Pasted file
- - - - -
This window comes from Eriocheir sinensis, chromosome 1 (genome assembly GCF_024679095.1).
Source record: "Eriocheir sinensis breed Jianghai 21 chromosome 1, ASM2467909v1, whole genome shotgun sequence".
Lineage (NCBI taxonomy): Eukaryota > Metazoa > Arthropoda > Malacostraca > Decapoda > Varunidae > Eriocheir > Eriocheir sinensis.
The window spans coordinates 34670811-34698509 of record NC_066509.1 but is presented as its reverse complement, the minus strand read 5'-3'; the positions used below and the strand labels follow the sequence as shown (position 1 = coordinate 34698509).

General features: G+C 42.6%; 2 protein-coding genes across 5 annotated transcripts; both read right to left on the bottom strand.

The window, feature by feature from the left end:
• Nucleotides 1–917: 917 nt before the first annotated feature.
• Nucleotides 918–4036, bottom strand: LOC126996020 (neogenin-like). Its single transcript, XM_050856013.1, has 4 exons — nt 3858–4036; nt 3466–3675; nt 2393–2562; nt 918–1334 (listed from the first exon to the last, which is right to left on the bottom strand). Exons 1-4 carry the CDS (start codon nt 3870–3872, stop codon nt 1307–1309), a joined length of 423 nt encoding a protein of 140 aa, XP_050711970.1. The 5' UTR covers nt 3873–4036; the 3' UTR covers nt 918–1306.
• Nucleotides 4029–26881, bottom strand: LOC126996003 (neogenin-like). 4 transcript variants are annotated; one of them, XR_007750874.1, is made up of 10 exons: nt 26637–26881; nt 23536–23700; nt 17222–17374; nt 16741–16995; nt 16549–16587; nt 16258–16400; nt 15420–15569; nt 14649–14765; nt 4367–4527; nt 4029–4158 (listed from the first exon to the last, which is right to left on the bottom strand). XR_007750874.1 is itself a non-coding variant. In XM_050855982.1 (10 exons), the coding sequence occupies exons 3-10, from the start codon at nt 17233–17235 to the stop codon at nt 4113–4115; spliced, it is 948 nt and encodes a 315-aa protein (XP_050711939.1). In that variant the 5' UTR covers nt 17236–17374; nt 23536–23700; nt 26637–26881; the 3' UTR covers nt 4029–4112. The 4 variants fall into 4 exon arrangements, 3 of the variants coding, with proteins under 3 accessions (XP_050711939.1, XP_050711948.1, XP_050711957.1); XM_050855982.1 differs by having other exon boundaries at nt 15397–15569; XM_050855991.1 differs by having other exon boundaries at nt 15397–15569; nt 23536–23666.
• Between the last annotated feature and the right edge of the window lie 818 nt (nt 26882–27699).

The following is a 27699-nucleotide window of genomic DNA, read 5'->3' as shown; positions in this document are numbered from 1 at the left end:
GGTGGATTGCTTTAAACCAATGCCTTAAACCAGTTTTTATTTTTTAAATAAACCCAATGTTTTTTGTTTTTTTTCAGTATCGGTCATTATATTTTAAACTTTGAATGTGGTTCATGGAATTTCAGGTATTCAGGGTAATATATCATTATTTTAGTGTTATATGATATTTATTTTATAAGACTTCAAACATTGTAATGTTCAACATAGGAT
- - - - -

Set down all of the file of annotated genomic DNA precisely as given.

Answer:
This window comes from Eriocheir sinensis, chromosome 1 (genome assembly GCF_024679095.1).
Source record: "Eriocheir sinensis breed Jianghai 21 chromosome 1, ASM2467909v1, whole genome shotgun sequence".
Lineage (NCBI taxonomy): Eukaryota > Metazoa > Arthropoda > Malacostraca > Decapoda > Varunidae > Eriocheir > Eriocheir sinensis.
The window spans coordinates 34670811-34698509 of record NC_066509.1 but is presented as its reverse complement, the minus strand read 5'-3'; the positions used below and the strand labels follow the sequence as shown (position 1 = coordinate 34698509).

General features: G+C 42.6%; 2 protein-coding genes across 5 annotated transcripts; both read right to left on the bottom strand.

The window, feature by feature from the left end:
• Nucleotides 1–917: 917 nt before the first annotated feature.
• Nucleotides 918–4036, bottom strand: LOC126996020 (neogenin-like). Its single transcript, XM_050856013.1, has 4 exons — nt 3858–4036; nt 3466–3675; nt 2393–2562; nt 918–1334 (listed from the first exon to the last, which is right to left on the bottom strand). Exons 1-4 carry the CDS (start codon nt 3870–3872, stop codon nt 1307–1309), a joined length of 423 nt encoding a protein of 140 aa, XP_050711970.1. The 5' UTR covers nt 3873–4036; the 3' UTR covers nt 918–1306.
• Nucleotides 4029–26881, bottom strand: LOC126996003 (neogenin-like). 4 transcript variants are annotated; one of them, XR_007750874.1, is made up of 10 exons: nt 26637–26881; nt 23536–23700; nt 17222–17374; nt 16741–16995; nt 16549–16587; nt 16258–16400; nt 15420–15569; nt 14649–14765; nt 4367–4527; nt 4029–4158 (listed from the first exon to the last, which is right to left on the bottom strand). XR_007750874.1 is itself a non-coding variant. In XM_050855982.1 (10 exons), the coding sequence occupies exons 3-10, from the start codon at nt 17233–17235 to the stop codon at nt 4113–4115; spliced, it is 948 nt and encodes a 315-aa protein (XP_050711939.1). In that variant the 5' UTR covers nt 17236–17374; nt 23536–23700; nt 26637–26881; the 3' UTR covers nt 4029–4112. The 4 variants fall into 4 exon arrangements, 3 of the variants coding, with proteins under 3 accessions (XP_050711939.1, XP_050711948.1, XP_050711957.1); XM_050855982.1 differs by having other exon boundaries at nt 15397–15569; XM_050855991.1 differs by having other exon boundaries at nt 15397–15569; nt 23536–23666.
• Between the last annotated feature and the right edge of the window lie 818 nt (nt 26882–27699).

The following is a 27699-nucleotide window of genomic DNA, read 5'->3' as shown; positions in this document are numbered from 1 at the left end:
GGTGGATTGCTTTAAACCAATGCCTTAAACCAGTTTTTATTTTTTAAATAAACCCAATGTTTTTTGTTTTTTTTCAGTATCGGTCATTATATTTTAAACTTTGAATGTGGTTCATGGAATTTCAGGTATTCAGGGTAATATATCATTATTTTAGTGTTATATGATATTTATTTTATAAGACTTCAAACATTGTAATGTTCAACATAGGAT